President Donald J. Trump has named Judge Neil Gorsuch as his first Supreme Court nominee. Let the confirmation games begin!
Of course, the Supreme Court is a vital part of our government’s delicate balance of power. There is great anxiety created for some by the nomination of a known conservative who has issued opinions that are considered by liberal activists as out of the “mainstream.” President Trump did just as he promised during the campaign, to nominate a conservative judge in the mold of Antonin Scalia.
Jose Felipe Anderson (Photo courtesy/law.ubalt.edu)
Judge Gorsuch has been part of judicial decisions such as favoring the religious rights of corporations in the Hobby-Lobby case. He also authored decisions that have been described as “anti-worker.” Members of the civil rights old guard like the Rev. Jesse Jackson recently voiced concerns that Gorsuch’s judicial approach would likely “constrict” traditional civil rights protections. I hope this is not the case.
Judge Gorsuch seems to have qualifying academic credentials. For many however, that is not enough. Some believe, as I do, that the court should not simply reflect the political disposition of the president who appointed the particular justice. This point of debate was exacerbated during last year’s failed nomination of Judge Merrick Garland, who did not even get a hearing after President Obama nominated him to the court shortly after Justice Scalia’s unexpected death in February 2016. That action, on behalf of Senate Republicans, angered Democrats who believed that it was a slap in the face to both Judge Garland and President Obama. Republicans now might have to suffer a long battle over Gorsuch’s confirmation because the same rationale that prevented a vote on Garland might slow his confirmation process.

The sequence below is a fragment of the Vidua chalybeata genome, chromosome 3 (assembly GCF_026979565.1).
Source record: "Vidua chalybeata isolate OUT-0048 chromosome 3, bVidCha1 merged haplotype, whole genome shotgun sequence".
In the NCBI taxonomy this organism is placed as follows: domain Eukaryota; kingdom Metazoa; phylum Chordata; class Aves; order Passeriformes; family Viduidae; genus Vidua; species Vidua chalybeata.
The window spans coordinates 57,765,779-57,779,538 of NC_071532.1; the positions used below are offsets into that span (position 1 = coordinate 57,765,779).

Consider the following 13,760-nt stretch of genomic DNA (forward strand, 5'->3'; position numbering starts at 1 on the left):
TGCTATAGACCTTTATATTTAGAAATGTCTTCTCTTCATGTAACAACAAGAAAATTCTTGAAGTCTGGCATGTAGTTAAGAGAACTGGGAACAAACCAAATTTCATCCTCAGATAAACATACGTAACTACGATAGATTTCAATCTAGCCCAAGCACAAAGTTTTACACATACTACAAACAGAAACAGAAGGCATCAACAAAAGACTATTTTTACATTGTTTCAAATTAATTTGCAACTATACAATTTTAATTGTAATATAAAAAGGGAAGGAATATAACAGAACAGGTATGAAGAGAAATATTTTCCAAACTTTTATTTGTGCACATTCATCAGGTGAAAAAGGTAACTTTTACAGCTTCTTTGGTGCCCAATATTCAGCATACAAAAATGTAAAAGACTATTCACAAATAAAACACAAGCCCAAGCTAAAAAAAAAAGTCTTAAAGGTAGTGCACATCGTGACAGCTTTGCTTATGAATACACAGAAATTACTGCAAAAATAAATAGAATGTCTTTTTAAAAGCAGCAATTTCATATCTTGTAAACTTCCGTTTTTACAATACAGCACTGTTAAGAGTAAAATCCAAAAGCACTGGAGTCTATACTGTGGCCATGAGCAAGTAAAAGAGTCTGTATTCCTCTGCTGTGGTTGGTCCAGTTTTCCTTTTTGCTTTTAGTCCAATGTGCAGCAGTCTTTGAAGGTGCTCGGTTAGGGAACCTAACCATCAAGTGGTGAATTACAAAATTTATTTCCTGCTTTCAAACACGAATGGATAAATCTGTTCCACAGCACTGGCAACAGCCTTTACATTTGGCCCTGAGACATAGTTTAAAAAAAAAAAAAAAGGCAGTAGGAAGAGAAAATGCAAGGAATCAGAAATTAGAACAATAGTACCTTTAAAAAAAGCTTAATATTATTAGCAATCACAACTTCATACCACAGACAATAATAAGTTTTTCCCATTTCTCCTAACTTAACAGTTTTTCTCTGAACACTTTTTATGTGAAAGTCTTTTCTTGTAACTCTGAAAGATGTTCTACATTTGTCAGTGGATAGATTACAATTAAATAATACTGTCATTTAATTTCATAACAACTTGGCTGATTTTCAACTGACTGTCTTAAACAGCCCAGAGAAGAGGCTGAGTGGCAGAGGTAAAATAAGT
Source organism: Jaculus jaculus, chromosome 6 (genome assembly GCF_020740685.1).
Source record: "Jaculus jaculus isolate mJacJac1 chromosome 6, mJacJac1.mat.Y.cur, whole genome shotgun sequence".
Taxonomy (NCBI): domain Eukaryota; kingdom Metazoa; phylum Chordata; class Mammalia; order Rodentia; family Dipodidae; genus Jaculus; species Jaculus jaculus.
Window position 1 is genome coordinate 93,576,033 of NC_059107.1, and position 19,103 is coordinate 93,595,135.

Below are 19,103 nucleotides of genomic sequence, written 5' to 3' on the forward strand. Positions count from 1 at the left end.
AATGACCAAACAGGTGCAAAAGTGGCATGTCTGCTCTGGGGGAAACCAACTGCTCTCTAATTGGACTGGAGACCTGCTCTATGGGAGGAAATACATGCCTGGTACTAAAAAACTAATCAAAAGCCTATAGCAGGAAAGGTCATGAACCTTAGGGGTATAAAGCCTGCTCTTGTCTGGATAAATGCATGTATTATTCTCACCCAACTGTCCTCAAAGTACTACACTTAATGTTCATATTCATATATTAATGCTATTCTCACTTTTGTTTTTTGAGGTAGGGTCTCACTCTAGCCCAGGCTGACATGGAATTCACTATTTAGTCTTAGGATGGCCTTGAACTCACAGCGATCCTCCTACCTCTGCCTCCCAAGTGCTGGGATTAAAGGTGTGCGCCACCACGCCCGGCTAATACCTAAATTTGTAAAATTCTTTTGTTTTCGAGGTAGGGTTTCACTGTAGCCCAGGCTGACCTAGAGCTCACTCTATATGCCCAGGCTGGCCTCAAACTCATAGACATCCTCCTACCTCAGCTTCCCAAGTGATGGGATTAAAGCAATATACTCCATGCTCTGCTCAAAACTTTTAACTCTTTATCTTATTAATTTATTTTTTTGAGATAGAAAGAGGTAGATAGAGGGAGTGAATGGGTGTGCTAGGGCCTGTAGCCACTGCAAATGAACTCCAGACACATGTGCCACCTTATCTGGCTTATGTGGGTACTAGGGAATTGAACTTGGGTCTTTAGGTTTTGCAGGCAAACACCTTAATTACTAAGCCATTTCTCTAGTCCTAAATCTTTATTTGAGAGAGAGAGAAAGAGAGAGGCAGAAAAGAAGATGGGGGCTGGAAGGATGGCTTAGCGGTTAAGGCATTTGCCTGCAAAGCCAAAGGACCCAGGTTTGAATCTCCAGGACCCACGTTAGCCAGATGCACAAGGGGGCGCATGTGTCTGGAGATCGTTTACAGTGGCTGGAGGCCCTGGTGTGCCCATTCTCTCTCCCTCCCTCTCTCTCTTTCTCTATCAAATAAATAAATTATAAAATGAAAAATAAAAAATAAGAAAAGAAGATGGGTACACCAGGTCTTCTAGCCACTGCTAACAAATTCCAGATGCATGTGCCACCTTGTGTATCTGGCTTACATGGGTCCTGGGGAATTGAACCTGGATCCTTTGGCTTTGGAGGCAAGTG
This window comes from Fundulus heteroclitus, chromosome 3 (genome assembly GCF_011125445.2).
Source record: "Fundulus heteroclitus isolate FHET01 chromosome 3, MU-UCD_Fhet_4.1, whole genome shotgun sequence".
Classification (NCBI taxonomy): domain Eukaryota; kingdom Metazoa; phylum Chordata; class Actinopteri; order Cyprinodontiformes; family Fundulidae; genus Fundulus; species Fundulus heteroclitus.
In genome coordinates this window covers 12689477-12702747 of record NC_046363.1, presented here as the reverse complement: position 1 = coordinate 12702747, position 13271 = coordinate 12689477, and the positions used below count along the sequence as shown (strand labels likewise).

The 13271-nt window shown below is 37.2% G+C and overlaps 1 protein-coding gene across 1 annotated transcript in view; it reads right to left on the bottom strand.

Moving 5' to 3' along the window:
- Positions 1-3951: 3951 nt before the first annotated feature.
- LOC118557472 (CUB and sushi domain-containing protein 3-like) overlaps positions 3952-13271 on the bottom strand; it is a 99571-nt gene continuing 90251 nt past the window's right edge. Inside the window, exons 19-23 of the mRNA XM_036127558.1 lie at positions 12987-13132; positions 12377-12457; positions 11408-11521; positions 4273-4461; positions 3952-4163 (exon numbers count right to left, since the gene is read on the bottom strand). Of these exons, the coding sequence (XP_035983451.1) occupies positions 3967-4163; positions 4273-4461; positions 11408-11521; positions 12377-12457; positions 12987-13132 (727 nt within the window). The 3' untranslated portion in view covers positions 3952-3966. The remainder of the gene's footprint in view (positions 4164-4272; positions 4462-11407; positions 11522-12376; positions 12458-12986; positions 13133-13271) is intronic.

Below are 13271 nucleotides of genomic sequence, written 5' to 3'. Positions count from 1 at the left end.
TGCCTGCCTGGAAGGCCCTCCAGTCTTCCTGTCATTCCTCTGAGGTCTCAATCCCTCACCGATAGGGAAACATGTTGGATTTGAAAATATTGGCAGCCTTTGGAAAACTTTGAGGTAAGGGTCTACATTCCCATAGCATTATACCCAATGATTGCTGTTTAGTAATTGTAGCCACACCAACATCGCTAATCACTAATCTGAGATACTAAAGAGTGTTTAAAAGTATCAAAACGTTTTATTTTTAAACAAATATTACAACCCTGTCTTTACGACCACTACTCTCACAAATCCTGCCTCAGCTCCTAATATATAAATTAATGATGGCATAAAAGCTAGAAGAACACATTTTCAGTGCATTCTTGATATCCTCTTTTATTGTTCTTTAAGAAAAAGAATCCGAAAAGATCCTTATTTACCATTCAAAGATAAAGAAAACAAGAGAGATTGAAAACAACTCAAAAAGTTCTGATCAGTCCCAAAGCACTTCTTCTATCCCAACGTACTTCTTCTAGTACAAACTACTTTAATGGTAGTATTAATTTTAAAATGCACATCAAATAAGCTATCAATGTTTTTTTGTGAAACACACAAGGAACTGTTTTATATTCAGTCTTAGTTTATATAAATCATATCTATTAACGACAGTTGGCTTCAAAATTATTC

This entire discussion presupposes that a justice will follow the political ideology of the president who appointed him. History has shown that this is not always the case. Earl Warren, who once ordered internment of Japanese citizens while attorney general of California during World War II, was appointed by Republican President Dwight Eisenhower to the court but became one of the great liberal jurists in American history. Justice David Souter, appointed by George H.W. Bush, had served conservative Republicans for many years, but once reaching the Supreme Court became a reliable liberal vote on many civil rights issues. Even current Chief Justice John Roberts surprised most legal scholars when he voted to find Obamacare constitutional, drawing the ire of some conservatives.
The business of predicting how a justice will vote decades into the future can be tricky. What is more important, however, is that whoever sits on the high court should understand the value of fundamental fairness for human beings of all backgrounds.
Jose Felipe Anderson is a Professor of Law at the University of Baltimore School of Law and an Adjunct Professor of Legal Studies and Business Ethics at the University of Pennsylvania’s Wharton School.